MASTER groundsman Malcolm Applin described as “quite a surprise” a decision to name a main home pitch after him.

Mr Applin was honoured by Milborne Sports in Milborne St Andrew to commemorate more than two decades of service, celebrating his 90th birthday in style.

Since the site was built in 2002, Mr Applin has worked tirelessly to transform the two playing surfaces from landfill sites to carpets of plush grass.

So good are the facilities at the Malcolm Applin Pitch, the likes of Southampton and Portsmouth have graced the Milborne turf, while the Dorset FA hold numerous cup finals there each season.

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Speaking to Echosport, the nonagenarian said: “It was quite a surprise.

“This is all down to Richard Lock, the chairman. It’s in recognition of all the years I’ve spent working out there.

“Everybody seems to want to come and play on it, but we can’t accommodate everybody because the pitch won’t stand it and I’d like to keep it in the condition it’s in now.”

In 2009, Mr Applin was named BBC South’s Sports Personality Unsung Hero and went through to the national final in Sheffield, only to be pipped by swimming instructor Doreen Adcock, from Milton Keynes.

It meant Dorset narrowly missed out on back-to-back Unsung Hero accolades after Dorchester boxing coach Ben Geyser scooped the award in 2008.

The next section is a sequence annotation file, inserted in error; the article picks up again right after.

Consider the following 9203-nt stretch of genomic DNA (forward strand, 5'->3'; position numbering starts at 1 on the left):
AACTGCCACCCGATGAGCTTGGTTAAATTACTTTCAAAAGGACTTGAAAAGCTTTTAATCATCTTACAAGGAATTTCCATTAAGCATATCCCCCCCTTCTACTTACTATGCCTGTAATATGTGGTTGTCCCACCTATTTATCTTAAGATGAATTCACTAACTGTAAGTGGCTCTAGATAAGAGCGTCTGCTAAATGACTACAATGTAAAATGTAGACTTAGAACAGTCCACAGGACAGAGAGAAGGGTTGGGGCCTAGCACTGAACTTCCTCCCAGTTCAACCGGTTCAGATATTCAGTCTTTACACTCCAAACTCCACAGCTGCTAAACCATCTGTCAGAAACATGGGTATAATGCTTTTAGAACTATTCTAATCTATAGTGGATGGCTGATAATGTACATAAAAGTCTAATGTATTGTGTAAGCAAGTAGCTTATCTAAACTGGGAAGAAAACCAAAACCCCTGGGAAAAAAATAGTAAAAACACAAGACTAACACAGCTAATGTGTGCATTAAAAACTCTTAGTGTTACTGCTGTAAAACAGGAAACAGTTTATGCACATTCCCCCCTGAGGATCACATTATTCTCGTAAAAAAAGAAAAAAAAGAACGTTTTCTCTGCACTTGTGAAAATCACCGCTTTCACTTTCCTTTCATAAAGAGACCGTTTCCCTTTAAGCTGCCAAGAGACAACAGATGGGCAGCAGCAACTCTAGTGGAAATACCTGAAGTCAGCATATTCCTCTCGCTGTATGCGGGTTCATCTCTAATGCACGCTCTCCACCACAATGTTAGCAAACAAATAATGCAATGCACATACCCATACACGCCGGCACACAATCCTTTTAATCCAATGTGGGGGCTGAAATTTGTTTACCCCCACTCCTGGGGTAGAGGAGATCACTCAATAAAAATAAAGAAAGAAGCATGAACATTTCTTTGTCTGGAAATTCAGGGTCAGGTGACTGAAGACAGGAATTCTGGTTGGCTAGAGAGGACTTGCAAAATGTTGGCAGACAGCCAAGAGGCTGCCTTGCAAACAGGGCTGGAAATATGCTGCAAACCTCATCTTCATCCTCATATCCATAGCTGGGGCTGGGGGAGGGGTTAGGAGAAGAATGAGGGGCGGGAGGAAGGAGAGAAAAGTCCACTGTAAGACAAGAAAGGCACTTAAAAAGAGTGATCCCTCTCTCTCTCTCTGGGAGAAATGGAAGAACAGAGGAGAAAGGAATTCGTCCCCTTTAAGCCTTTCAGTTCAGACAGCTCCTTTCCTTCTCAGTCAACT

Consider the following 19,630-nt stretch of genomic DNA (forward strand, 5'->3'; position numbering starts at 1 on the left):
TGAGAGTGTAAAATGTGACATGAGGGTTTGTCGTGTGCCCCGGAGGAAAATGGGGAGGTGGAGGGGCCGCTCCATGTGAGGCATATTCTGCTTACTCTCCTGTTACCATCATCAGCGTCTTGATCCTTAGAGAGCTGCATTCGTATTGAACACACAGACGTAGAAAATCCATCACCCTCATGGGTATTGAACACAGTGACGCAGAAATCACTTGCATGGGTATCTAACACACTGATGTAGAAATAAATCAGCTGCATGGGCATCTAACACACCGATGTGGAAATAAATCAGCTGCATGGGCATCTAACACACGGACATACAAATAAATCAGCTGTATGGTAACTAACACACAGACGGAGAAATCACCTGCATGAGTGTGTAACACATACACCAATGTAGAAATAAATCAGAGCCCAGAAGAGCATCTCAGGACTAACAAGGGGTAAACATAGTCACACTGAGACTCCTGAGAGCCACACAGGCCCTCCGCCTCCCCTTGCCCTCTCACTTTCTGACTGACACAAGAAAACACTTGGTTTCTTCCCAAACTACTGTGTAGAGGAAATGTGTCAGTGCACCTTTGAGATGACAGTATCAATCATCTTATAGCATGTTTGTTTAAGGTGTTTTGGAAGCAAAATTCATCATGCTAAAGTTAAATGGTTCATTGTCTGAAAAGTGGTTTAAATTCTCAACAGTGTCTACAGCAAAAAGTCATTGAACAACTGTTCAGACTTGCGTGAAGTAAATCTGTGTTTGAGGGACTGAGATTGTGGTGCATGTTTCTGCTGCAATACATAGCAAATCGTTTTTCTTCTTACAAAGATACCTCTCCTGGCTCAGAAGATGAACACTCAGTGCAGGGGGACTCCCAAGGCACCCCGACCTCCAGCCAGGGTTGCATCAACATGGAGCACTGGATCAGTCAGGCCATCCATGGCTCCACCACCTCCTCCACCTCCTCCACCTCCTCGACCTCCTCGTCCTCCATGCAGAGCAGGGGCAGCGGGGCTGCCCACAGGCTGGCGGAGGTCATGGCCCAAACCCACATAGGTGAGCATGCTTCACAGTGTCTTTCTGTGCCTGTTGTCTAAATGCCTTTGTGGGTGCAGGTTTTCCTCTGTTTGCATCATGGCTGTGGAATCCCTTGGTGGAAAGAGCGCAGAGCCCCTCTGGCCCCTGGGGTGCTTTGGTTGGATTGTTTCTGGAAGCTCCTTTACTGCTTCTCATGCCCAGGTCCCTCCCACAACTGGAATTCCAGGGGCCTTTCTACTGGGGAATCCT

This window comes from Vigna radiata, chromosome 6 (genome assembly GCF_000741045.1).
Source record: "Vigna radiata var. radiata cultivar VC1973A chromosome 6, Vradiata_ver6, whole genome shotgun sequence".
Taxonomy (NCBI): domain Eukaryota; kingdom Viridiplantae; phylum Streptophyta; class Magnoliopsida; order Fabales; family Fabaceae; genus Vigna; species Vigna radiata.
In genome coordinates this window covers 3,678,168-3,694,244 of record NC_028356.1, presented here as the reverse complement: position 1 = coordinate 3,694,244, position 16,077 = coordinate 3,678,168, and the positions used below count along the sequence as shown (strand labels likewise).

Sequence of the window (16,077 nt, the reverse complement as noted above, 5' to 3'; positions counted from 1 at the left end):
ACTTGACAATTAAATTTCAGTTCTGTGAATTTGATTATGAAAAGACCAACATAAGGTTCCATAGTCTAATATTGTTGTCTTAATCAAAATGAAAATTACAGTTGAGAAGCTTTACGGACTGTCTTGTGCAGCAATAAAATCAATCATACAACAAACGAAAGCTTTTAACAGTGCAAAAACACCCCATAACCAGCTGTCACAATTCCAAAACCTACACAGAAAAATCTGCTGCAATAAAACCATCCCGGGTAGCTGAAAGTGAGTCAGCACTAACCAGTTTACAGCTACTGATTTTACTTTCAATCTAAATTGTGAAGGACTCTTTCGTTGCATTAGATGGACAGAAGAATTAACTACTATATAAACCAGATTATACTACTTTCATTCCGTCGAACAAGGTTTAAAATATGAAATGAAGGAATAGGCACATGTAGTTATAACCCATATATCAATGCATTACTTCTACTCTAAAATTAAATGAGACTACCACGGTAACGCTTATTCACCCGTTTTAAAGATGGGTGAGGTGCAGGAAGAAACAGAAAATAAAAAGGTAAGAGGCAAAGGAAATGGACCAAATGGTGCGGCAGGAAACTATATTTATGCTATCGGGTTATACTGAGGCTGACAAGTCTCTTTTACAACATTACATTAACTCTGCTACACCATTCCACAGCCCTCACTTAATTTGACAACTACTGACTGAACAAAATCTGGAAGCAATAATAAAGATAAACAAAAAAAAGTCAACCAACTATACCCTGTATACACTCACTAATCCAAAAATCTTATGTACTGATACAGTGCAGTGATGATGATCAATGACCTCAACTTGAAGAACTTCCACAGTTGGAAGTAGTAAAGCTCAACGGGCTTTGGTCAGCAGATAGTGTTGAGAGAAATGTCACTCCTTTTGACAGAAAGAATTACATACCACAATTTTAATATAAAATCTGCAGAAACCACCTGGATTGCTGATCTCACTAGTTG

But Mr Applin is well worthy of his latest distinction, according to Lock.

“We’ve been told it’s the best pitch in Dorset,” he said.

“The status we’ve got from the Football Foundation is that it’s suitable for professional play.

“He has to maintain the pitch. He’s up there most days preparing the pitch, marking out the lines and after a match he repairs the pitch and he’s mowing. It’s a full-time job.”

Along with two Milborne Sports teams, the pitch is also home to Poole Town Ladies, Ridgeway Eagles Under-13s, Poole Schools Under-16s and East Dorset Schools Under-16s.

Dorset Premier League side Dorchester Sports also train at Milborne on occasion.

When he is not mowing the playing surface, Mr Applin is also involved in the upkeep of Milborne’s pavilion.

He decided to turn to pitch maintenance after tearing knee ligaments in 1957, preventing him from playing for Bere Regis on the right wing.

Mr Applin has not looked back since and he learned his craft by helping maintain AFC Bournemouth’s pitch at then-named Dean Court for a decade.

Mr Applin will be 91 in October and the former RAF serviceman is determined to carry on for as long as he can.

“Well, there’s nobody else that’s going to do it,” he said.

“How much longer I can carry on, I really don’t know. I’m down there most days doing different things.

“It’s taken quite a long time. When the pitch has been played on, I spend all my time getting it ready for the next game.

“Divots get kicked out and the pitch recently has been so soft, the heel marks are about four inches deep. You’ve got to stick your fork in a raise the pitch back up.

“I don’t let them play on it when it’s like it is, the chairman doesn’t like it!”

However, despite Mr Applin’s best efforts, results on the pitch have not translated to points.

Milborne’s first team only picked up their first win of the season on Saturday at the 18th and final attempt, beating Maiden Newton & Cattistock Reserves 5-1.

Milborne consequently finished bottom of Dorset League Division Four, but so long as Applin prepares the pitch to the highest standard, Sports will always have the chance to improve.